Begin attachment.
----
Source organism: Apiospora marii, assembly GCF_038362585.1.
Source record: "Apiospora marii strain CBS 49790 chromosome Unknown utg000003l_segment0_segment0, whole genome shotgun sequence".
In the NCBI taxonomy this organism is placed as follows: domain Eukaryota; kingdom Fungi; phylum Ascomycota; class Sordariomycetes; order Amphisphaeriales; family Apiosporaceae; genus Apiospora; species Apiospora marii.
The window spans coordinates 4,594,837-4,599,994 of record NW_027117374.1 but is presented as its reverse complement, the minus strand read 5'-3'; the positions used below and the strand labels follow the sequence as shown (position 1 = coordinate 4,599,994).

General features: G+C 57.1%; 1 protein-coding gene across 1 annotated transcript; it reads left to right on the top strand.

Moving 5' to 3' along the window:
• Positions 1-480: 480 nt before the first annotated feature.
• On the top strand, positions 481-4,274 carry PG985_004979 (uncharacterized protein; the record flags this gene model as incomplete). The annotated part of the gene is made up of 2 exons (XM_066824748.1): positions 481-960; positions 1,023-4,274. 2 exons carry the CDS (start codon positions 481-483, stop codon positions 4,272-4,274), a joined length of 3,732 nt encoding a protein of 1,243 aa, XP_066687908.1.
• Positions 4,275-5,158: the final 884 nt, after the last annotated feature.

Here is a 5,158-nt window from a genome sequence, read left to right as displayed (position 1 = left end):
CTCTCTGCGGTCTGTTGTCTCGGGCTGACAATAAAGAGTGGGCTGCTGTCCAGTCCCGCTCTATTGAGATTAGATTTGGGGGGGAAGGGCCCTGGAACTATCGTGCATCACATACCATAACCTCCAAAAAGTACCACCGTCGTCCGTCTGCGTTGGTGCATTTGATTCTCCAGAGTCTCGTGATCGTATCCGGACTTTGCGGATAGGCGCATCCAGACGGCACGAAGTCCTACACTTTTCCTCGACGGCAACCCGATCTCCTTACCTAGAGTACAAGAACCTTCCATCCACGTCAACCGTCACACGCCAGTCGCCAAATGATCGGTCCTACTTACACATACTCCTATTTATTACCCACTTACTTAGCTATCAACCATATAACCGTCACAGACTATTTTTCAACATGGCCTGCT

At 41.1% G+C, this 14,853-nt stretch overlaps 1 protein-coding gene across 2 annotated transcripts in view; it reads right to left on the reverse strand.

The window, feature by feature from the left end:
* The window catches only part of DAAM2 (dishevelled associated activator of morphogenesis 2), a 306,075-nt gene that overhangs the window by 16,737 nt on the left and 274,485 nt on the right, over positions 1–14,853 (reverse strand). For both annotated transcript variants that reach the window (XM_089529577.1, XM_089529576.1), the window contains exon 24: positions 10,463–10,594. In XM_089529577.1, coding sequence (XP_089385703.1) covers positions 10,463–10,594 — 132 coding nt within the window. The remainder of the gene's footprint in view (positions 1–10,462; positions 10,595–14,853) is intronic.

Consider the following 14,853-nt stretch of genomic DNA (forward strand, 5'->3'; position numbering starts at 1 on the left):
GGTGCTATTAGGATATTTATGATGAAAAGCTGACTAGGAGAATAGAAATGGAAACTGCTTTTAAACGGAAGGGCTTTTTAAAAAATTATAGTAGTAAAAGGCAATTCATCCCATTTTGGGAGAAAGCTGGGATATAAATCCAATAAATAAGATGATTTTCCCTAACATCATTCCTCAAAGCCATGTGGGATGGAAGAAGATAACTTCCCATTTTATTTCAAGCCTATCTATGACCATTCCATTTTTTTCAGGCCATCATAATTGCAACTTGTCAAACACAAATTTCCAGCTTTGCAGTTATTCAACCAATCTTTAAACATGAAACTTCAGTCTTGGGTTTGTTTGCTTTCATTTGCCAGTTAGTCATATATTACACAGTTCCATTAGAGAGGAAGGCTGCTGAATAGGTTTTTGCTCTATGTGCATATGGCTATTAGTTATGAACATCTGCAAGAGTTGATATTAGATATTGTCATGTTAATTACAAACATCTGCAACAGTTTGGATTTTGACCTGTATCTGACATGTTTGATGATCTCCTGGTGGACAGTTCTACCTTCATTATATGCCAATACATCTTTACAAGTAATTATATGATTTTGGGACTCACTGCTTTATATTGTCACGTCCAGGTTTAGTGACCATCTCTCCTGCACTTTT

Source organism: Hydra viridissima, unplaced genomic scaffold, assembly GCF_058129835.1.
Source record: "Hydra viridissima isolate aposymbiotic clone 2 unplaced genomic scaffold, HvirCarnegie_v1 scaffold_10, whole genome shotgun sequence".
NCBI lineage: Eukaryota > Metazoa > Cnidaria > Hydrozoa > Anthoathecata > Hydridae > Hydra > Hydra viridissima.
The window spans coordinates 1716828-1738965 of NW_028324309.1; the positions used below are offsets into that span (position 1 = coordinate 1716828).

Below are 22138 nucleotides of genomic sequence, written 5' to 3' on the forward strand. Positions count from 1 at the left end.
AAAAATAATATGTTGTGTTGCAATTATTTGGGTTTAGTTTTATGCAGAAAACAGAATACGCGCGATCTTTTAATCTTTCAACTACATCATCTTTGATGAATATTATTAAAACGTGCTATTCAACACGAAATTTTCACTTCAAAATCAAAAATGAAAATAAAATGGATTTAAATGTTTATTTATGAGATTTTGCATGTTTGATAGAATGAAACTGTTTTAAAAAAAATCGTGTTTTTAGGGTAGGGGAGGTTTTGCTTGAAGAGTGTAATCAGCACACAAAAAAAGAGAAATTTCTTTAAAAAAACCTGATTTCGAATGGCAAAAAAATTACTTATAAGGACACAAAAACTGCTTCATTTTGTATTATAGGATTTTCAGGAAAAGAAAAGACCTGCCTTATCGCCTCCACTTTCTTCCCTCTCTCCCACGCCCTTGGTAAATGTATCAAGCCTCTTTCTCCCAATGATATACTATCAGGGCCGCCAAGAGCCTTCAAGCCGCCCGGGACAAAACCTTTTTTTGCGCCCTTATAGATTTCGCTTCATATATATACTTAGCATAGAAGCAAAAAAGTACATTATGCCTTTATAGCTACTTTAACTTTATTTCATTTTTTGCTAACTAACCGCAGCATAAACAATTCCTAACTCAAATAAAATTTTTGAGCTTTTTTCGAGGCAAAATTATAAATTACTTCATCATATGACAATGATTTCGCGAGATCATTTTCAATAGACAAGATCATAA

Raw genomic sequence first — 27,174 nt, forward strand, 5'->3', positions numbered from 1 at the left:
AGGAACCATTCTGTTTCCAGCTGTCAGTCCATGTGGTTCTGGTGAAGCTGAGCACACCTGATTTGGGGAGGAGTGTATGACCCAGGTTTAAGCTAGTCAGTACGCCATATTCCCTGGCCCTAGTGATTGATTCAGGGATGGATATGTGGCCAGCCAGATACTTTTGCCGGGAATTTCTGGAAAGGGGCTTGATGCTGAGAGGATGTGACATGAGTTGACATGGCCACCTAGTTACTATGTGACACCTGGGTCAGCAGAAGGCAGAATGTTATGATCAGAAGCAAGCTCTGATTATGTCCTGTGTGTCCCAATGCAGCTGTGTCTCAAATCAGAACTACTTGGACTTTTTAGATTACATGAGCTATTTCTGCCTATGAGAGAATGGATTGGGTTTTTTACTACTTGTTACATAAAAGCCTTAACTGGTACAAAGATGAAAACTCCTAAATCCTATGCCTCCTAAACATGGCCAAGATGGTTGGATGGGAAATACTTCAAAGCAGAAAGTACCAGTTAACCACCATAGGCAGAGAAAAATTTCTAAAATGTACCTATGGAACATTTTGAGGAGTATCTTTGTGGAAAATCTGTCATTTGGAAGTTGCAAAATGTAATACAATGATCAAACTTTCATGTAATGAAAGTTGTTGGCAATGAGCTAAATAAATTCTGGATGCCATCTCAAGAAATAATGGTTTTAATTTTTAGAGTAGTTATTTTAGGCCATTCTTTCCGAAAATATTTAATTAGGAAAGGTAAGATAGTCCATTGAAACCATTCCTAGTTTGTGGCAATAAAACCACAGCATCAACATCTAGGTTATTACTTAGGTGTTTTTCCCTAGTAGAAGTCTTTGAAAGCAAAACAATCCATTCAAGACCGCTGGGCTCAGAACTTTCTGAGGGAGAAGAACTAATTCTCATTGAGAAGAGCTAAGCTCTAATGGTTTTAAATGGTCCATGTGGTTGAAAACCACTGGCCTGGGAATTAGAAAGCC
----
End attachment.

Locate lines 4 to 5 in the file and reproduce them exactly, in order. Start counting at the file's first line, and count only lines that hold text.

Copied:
The window spans coordinates 4,594,837-4,599,994 of record NW_027117374.1 but is presented as its reverse complement, the minus strand read 5'-3'; the positions used below and the strand labels follow the sequence as shown (position 1 = coordinate 4,599,994).

General features: G+C 57.1%; 1 protein-coding gene across 1 annotated transcript; it reads left to right on the top strand.